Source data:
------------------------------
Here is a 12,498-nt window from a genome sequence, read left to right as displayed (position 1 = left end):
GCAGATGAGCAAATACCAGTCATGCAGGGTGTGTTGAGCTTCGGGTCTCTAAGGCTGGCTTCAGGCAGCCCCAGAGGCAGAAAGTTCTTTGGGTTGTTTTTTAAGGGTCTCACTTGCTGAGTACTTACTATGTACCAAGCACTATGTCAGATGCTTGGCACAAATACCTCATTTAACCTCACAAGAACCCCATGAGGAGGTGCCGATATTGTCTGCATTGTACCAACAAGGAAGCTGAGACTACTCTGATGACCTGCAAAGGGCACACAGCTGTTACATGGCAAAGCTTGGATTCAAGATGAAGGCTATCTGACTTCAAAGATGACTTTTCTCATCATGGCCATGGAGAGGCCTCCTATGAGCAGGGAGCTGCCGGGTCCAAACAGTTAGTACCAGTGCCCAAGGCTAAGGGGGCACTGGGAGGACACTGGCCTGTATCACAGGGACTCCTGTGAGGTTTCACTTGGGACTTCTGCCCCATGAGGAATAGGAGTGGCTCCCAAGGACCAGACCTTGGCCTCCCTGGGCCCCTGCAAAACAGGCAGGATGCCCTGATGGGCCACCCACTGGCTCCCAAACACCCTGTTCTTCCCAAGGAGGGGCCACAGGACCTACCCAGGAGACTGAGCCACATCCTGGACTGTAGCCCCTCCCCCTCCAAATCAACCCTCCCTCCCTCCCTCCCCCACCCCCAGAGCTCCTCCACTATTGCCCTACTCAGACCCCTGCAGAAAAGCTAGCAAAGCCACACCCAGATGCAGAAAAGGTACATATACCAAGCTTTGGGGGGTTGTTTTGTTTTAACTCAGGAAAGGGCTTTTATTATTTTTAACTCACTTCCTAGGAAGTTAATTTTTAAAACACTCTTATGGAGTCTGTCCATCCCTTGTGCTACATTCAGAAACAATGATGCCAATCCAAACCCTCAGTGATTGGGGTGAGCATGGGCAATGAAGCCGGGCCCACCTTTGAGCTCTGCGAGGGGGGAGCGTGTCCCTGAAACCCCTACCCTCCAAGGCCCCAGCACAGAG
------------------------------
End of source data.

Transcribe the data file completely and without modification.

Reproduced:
Here is a 12,498-nt window from a genome sequence, read left to right as displayed (position 1 = left end):
GCAGATGAGCAAATACCAGTCATGCAGGGTGTGTTGAGCTTCGGGTCTCTAAGGCTGGCTTCAGGCAGCCCCAGAGGCAGAAAGTTCTTTGGGTTGTTTTTTAAGGGTCTCACTTGCTGAGTACTTACTATGTACCAAGCACTATGTCAGATGCTTGGCACAAATACCTCATTTAACCTCACAAGAACCCCATGAGGAGGTGCCGATATTGTCTGCATTGTACCAACAAGGAAGCTGAGACTACTCTGATGACCTGCAAAGGGCACACAGCTGTTACATGGCAAAGCTTGGATTCAAGATGAAGGCTATCTGACTTCAAAGATGACTTTTCTCATCATGGCCATGGAGAGGCCTCCTATGAGCAGGGAGCTGCCGGGTCCAAACAGTTAGTACCAGTGCCCAAGGCTAAGGGGGCACTGGGAGGACACTGGCCTGTATCACAGGGACTCCTGTGAGGTTTCACTTGGGACTTCTGCCCCATGAGGAATAGGAGTGGCTCCCAAGGACCAGACCTTGGCCTCCCTGGGCCCCTGCAAAACAGGCAGGATGCCCTGATGGGCCACCCACTGGCTCCCAAACACCCTGTTCTTCCCAAGGAGGGGCCACAGGACCTACCCAGGAGACTGAGCCACATCCTGGACTGTAGCCCCTCCCCCTCCAAATCAACCCTCCCTCCCTCCCTCCCCCACCCCCAGAGCTCCTCCACTATTGCCCTACTCAGACCCCTGCAGAAAAGCTAGCAAAGCCACACCCAGATGCAGAAAAGGTACATATACCAAGCTTTGGGGGGTTGTTTTGTTTTAACTCAGGAAAGGGCTTTTATTATTTTTAACTCACTTCCTAGGAAGTTAATTTTTAAAACACTCTTATGGAGTCTGTCCATCCCTTGTGCTACATTCAGAAACAATGATGCCAATCCAAACCCTCAGTGATTGGGGTGAGCATGGGCAATGAAGCCGGGCCCACCTTTGAGCTCTGCGAGGGGGGAGCGTGTCCCTGAAACCCCTACCCTCCAAGGCCCCAGCACAGAG